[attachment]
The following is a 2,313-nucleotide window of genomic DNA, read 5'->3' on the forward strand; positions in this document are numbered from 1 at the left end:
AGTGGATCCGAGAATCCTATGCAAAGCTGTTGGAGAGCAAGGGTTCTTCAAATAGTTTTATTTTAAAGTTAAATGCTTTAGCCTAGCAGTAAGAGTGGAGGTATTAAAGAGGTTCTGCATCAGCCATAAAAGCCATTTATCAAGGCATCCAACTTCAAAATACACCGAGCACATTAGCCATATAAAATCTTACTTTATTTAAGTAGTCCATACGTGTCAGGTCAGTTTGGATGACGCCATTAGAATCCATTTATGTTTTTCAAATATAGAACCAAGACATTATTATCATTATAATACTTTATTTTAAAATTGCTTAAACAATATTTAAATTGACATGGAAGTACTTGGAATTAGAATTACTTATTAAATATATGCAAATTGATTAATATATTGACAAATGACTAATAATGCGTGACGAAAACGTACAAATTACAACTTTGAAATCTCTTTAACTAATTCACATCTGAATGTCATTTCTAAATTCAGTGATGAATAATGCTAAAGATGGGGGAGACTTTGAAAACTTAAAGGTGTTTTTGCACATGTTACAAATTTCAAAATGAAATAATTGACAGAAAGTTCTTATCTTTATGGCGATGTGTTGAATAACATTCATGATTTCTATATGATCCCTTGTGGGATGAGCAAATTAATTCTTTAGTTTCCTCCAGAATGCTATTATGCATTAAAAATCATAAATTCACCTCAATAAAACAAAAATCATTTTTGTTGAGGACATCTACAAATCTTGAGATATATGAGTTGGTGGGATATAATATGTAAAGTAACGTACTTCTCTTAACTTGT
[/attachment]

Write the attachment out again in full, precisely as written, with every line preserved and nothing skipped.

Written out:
The following is a 2,313-nucleotide window of genomic DNA, read 5'->3' on the forward strand; positions in this document are numbered from 1 at the left end:
AGTGGATCCGAGAATCCTATGCAAAGCTGTTGGAGAGCAAGGGTTCTTCAAATAGTTTTATTTTAAAGTTAAATGCTTTAGCCTAGCAGTAAGAGTGGAGGTATTAAAGAGGTTCTGCATCAGCCATAAAAGCCATTTATCAAGGCATCCAACTTCAAAATACACCGAGCACATTAGCCATATAAAATCTTACTTTATTTAAGTAGTCCATACGTGTCAGGTCAGTTTGGATGACGCCATTAGAATCCATTTATGTTTTTCAAATATAGAACCAAGACATTATTATCATTATAATACTTTATTTTAAAATTGCTTAAACAATATTTAAATTGACATGGAAGTACTTGGAATTAGAATTACTTATTAAATATATGCAAATTGATTAATATATTGACAAATGACTAATAATGCGTGACGAAAACGTACAAATTACAACTTTGAAATCTCTTTAACTAATTCACATCTGAATGTCATTTCTAAATTCAGTGATGAATAATGCTAAAGATGGGGGAGACTTTGAAAACTTAAAGGTGTTTTTGCACATGTTACAAATTTCAAAATGAAATAATTGACAGAAAGTTCTTATCTTTATGGCGATGTGTTGAATAACATTCATGATTTCTATATGATCCCTTGTGGGATGAGCAAATTAATTCTTTAGTTTCCTCCAGAATGCTATTATGCATTAAAAATCATAAATTCACCTCAATAAAACAAAAATCATTTTTGTTGAGGACATCTACAAATCTTGAGATATATGAGTTGGTGGGATATAATATGTAAAGTAACGTACTTCTCTTAACTTGT